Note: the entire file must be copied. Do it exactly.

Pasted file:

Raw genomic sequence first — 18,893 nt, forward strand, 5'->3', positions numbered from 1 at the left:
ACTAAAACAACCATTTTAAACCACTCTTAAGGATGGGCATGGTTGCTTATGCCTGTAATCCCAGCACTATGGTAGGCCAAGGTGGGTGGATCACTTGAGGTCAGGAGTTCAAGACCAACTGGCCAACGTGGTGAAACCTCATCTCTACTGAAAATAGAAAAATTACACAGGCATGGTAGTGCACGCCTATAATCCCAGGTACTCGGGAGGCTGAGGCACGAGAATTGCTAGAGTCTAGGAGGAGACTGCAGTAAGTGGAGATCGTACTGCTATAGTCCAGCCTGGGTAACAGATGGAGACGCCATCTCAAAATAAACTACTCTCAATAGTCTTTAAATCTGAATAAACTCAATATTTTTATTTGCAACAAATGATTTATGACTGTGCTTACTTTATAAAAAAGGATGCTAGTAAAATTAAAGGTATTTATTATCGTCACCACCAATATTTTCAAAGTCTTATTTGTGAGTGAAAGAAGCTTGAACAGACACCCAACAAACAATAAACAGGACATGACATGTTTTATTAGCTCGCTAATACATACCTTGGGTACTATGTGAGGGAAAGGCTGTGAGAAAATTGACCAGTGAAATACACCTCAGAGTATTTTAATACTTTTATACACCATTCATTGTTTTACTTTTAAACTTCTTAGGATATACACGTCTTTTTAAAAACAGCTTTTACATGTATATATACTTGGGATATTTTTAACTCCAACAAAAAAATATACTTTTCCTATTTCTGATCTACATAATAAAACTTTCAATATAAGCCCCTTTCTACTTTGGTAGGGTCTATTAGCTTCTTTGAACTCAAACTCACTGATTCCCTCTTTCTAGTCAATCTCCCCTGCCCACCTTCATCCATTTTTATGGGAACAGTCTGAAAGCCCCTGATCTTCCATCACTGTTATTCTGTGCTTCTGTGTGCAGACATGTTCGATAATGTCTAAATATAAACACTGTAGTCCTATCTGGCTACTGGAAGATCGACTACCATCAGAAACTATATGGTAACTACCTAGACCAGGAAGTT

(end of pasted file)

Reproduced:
Raw genomic sequence first — 18,893 nt, forward strand, 5'->3', positions numbered from 1 at the left:
ACTAAAACAACCATTTTAAACCACTCTTAAGGATGGGCATGGTTGCTTATGCCTGTAATCCCAGCACTATGGTAGGCCAAGGTGGGTGGATCACTTGAGGTCAGGAGTTCAAGACCAACTGGCCAACGTGGTGAAACCTCATCTCTACTGAAAATAGAAAAATTACACAGGCATGGTAGTGCACGCCTATAATCCCAGGTACTCGGGAGGCTGAGGCACGAGAATTGCTAGAGTCTAGGAGGAGACTGCAGTAAGTGGAGATCGTACTGCTATAGTCCAGCCTGGGTAACAGATGGAGACGCCATCTCAAAATAAACTACTCTCAATAGTCTTTAAATCTGAATAAACTCAATATTTTTATTTGCAACAAATGATTTATGACTGTGCTTACTTTATAAAAAAGGATGCTAGTAAAATTAAAGGTATTTATTATCGTCACCACCAATATTTTCAAAGTCTTATTTGTGAGTGAAAGAAGCTTGAACAGACACCCAACAAACAATAAACAGGACATGACATGTTTTATTAGCTCGCTAATACATACCTTGGGTACTATGTGAGGGAAAGGCTGTGAGAAAATTGACCAGTGAAATACACCTCAGAGTATTTTAATACTTTTATACACCATTCATTGTTTTACTTTTAAACTTCTTAGGATATACACGTCTTTTTAAAAACAGCTTTTACATGTATATATACTTGGGATATTTTTAACTCCAACAAAAAAATATACTTTTCCTATTTCTGATCTACATAATAAAACTTTCAATATAAGCCCCTTTCTACTTTGGTAGGGTCTATTAGCTTCTTTGAACTCAAACTCACTGATTCCCTCTTTCTAGTCAATCTCCCCTGCCCACCTTCATCCATTTTTATGGGAACAGTCTGAAAGCCCCTGATCTTCCATCACTGTTATTCTGTGCTTCTGTGTGCAGACATGTTCGATAATGTCTAAATATAAACACTGTAGTCCTATCTGGCTACTGGAAGATCGACTACCATCAGAAACTATATGGTAACTACCTAGACCAGGAAGTT